Whether you’re on the road full time or an avid weekend camper, it can be easy to let your RV’s roof maintenance slip your mind. The “out of sight, out of mind” mentality can be detrimental for RVs new or old. Don’t panic, there’s no need to rush off or add roof maintenance to your monthly chores, but here are some tips for keeping your roof in great condition!
Know your roof type
There are a few different types of RV roofs, and the first step to maintaining your roof is knowing which type you have.
Rubber: This is one of the more common roof materials, and some deem the rubber roof as the most dependable and cost-effective to maintain.
There are two types of rubber roofs:
- EPDM (ethylene propylene diene monomer)
- TPO (thermal polyolefin): You’ll know if you have a TPO roof if the finish is a bit glossy.
Fiberglass. Often requires less maintenance and fiberglass roofs are known for less leaks.
Aluminum. More likely found on older RVs and campers.
Wash your roof seasonally
If you have solar panels on your roof, you’re probably used to popping up to the roof to clean them. If you don’t frequently climb your RV ladder, a great reminder of when to take a peek at your roof is when the seasons change. After a snowy winter or a summer baking under the hot sun, there may be some new wear and tear to your roof. You won’t need to caulk or reseal seams every time you wash your roof, but keeping up with your roof throughout the year can save you some time and money in the long run!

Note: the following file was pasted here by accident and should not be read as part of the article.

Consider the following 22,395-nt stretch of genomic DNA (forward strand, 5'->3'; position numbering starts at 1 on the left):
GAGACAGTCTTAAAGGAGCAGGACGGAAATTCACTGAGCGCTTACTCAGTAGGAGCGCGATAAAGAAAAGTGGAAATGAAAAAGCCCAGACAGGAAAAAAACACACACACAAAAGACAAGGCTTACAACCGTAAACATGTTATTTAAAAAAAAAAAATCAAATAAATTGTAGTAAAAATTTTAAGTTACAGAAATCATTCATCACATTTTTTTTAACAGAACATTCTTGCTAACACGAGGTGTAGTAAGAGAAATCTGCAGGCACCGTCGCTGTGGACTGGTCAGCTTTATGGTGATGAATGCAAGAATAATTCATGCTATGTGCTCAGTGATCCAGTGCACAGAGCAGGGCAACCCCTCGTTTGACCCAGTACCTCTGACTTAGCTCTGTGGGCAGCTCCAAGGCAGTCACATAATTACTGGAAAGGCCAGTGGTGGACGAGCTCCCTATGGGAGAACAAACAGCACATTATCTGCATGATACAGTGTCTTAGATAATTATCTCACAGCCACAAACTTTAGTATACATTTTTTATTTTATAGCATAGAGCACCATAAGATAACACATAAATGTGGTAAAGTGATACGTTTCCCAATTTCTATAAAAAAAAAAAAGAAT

Before washing your RV rooftop, be sure to look up your specific roof type to find instructions and products that are safe to get the job done. Typically, a mild laundry detergent or even dish soap mixed with water is suitable to clean your roof.
*Do NOT use any cleaners that contain petroleum solvents, harsh abrasives, or citrus-based cleaners on your roof.
Check and inspect sealants around and all openings
Biannually check around all the seams and areas that water could find its way into your RV from the roof—there will be old caulk or self-leveling sealant around vents, fans, ladder fixings, mounted roof racks, solar mounts, etc. If that caulk or sealant is starting to crack or flake away, you’ll need to touch it up.
Before going crazy with sealant, you’ll need to clean the area that needs to be re-caulked. If you find the seals are in worse shape than you expected, you may need to remove the fixture that’s been caulked, scrape clean the old caulk/sealant/butyl tape, then wipe the area clean with mineral spirits before applying the new seal. If you’re just finding light cracking and normal wear and tear, you can wipe the old caulk down with mineral spirits, and then apply a layer of self-leveling caulk over the old caulk. The new layer of caulk will fill those small cracks or imperfections.
Time to re-seal your RV roof?
Regular roof maintenance can go a long way in protecting your roof from leaks and other roof damage, but with time there will be damage from oxidation and UV damage, and you may need to re-seal or re-coat your roof entirely. You can hire professionals to handle this task for you, or like many other RV owners, you can DIY your roof re-seal to save yourself some money.
If you start to see cracking in the roof coat or the top layer of your roof deteriorating from sun exposure, or a new stubborn leak that sealant isn’t fixing, then it may be time for your RV to have the roof re-sealed. Knowing your roof type will be very important for this project, and each roof type has different products and steps for preparing the surface for this type of project.